|Publication number||US4122036 A|
|Application number||US 05/757,661|
|Publication date||Oct 24, 1978|
|Filing date||Jan 7, 1977|
|Priority date||May 12, 1976|
|Also published as||DE2651302A1, DE2651302B2, DE2651302C3|
|Publication number||05757661, 757661, US 4122036 A, US 4122036A, US-A-4122036, US4122036 A, US4122036A|
|Inventors||Frederick Michael Lewis|
|Original Assignee||Waterfront N.V.|
|Export Citation||BiBTeX, EndNote, RefMan|
|Patent Citations (7), Referenced by (47), Classifications (31)|
|External Links: USPTO, USPTO Assignment, Espacenet|
The present application is a continuation-in-part of my co-pending application Ser. No. 683,011 entitled, "Pyrolysis System and Method of Using Same to Treat Municipal Refuse" filed in the U.S. Patent Office on May 12, 1976 now abandoned.
1. Field of the Invention
Method of Pyrolyzing Sewage Sludge to Produce Activated Carbon.
2. Description of the Prior Art
The scarcity of acceptable land fill sites and recent incidents of beach pollution caused by ocean dumping of sludge have greatly increased the need to develop a different method for sewage sludge disposal.
One current method is to burn sewage sludge in multiple hearth and fluid bed incinerators, however, such incinerators require large quantities of auxiliary fuel and are environmentally unacceptable in some communities.
A primary purpose in devising the present invention is to supply a method of pyrolyzing wet sewage sludge that is substantially free of the operational disadvantages of prior art methods, and one that is environmentally acceptable. The present method, when carried out, produces activated carbon from the sludge that may be used to reduce solution in the water discharged from waste water treatment plants. If the sewage sludge prior to being pyrolyzed is dewatered sufficiently, a surplus of energy over and above that required to sustain the pyrolysis operation can be produced. The energy surplus is in the form of a combustible gas (pyrogas) that can be burned easily to generate steam or used to fire an internal combustion engine. Thus, the surplus energy can be used to supplement the electrical energy requirement of the treatment plant.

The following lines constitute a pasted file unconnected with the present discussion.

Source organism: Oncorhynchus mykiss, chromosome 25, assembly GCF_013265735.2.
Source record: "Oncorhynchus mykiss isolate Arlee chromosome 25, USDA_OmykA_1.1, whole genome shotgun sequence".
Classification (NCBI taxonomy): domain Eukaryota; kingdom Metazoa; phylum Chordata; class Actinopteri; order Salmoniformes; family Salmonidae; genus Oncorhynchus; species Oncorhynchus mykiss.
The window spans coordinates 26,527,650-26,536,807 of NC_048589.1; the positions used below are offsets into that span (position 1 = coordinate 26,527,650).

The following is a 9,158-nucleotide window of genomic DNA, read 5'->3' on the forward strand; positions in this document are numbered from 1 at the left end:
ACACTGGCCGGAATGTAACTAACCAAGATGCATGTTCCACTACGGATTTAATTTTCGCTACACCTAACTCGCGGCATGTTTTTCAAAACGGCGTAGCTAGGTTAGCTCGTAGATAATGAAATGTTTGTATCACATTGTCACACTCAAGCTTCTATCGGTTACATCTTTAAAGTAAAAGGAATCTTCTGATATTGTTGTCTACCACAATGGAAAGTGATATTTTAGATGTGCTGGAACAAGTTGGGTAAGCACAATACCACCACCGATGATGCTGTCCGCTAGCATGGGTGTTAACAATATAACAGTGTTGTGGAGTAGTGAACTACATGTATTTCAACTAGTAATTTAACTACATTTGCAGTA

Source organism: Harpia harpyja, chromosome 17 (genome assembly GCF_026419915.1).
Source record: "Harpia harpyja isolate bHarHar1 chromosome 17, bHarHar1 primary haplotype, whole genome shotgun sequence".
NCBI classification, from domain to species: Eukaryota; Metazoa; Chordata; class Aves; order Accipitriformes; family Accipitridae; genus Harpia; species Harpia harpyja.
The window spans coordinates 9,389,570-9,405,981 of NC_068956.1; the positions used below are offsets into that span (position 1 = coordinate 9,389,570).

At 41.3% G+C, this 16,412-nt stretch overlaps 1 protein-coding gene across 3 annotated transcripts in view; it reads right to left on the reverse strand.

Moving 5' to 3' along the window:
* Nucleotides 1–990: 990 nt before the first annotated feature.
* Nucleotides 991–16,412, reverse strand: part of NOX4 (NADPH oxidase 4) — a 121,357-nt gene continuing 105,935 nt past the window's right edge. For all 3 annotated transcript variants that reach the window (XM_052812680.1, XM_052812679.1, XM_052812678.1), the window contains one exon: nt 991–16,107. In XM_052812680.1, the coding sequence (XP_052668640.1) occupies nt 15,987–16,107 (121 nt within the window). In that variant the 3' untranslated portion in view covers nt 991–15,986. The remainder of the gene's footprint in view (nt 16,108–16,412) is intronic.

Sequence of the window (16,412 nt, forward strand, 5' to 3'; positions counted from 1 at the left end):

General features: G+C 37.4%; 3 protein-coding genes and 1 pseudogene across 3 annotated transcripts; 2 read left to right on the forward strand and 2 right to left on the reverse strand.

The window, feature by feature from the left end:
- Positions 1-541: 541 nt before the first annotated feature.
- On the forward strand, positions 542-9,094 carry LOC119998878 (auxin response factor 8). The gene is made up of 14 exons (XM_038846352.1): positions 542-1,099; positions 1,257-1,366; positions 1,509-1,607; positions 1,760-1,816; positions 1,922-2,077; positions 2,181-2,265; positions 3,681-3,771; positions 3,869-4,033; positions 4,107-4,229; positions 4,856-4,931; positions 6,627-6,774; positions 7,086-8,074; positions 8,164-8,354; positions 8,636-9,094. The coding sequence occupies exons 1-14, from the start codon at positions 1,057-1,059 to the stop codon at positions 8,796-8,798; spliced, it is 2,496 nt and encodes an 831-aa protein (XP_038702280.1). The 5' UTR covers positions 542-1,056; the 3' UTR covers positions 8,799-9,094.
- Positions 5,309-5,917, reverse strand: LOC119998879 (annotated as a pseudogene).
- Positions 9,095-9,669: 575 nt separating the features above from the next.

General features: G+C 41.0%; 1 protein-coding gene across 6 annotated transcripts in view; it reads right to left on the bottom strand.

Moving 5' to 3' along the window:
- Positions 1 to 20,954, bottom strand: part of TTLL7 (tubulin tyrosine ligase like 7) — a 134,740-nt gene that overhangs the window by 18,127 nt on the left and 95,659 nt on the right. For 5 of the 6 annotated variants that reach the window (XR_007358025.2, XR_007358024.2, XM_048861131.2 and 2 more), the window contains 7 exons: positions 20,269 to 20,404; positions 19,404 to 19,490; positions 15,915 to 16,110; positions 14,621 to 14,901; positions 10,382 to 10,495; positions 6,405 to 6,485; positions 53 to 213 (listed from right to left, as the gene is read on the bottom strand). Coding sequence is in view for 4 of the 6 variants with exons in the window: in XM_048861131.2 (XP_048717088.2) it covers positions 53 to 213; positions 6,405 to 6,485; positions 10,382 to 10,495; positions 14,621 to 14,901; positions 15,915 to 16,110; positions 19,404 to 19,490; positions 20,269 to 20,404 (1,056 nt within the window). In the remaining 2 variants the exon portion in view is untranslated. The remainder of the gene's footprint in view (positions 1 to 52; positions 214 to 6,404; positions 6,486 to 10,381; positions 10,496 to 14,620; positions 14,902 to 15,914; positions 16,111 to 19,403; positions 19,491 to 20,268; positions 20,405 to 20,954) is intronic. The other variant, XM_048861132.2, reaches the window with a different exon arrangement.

In the present method the sewage sludge, which is very viscous and sticky because of the high moisture content thereof, is mixed with recycled hot char resulting from practice of the method to produce a dry, free-flowing product, as well as the discharge of a substantial quantity of water vapor that is subsequently transformed to steam. The quantity of the char that must be recycled in the present method, depends on the initial sludge condition and operating condition of the apparatus used in carrying out the method. In the present method, only a first portion of the char in the form of activated carbon is recycled, with a second portion of the char in the form of activated carbon being removed from the apparatus from which the method is carried out, and this second portion being available for use in reducing the pollution in the water discharged from the waste water treatment plant. The present method has the operational advantage that heating of the ambient atmosphere adjacent the pyrolyzing operation is minimized by surplus heat from the operation being utilized to transform water to steam that is used to at least partially transform char from the operation to activated carbon. Also, a portion of the surplus heat may be used to preheat air that is mixed with the pyrogas prior to the latter being burned to sustain the pyrolysis reaction.
The present invention is a method of transforming wet sewage sludge to activated carbon a burnable pyrogas. The method includes providing an elongate confined space within an inclined rotatable cylindrical shell formed from a rigid material that has substantial heat conductivity, which shell has first and second ends, and the first end being at a substantially higher elevation than the second end. The cylindrical shell is power rotated. The cylindrical shell is initially heated from a first source of heat to a first temperature at which wet sewage sludge delivered into the confined space at the first end of the shell will be transformed to char after it has traversed the length of the confined space. A first portion of the hot char after discharge from the second end of the shell, is discharged into a second confined space while the char is still hot. Wet sewage sludge is discharged into the second confined space at a first rate to mix with the hot char. The hot char and wet sewage sludge are mixed in the confined space to obtain a substantially dry mixture, with water vapor from the second confined space being discharged therefrom. The water vapor is subsequently heated to transform the same into steam.
The dry mixture from the second confined space is continuously discharged to the first confined space adjacent the first end of the shell at a second rate that is so collected that the dry mixture is substantially transformed to char in the form of activated carbon and pyrogas after it has traversed the length of the confined space.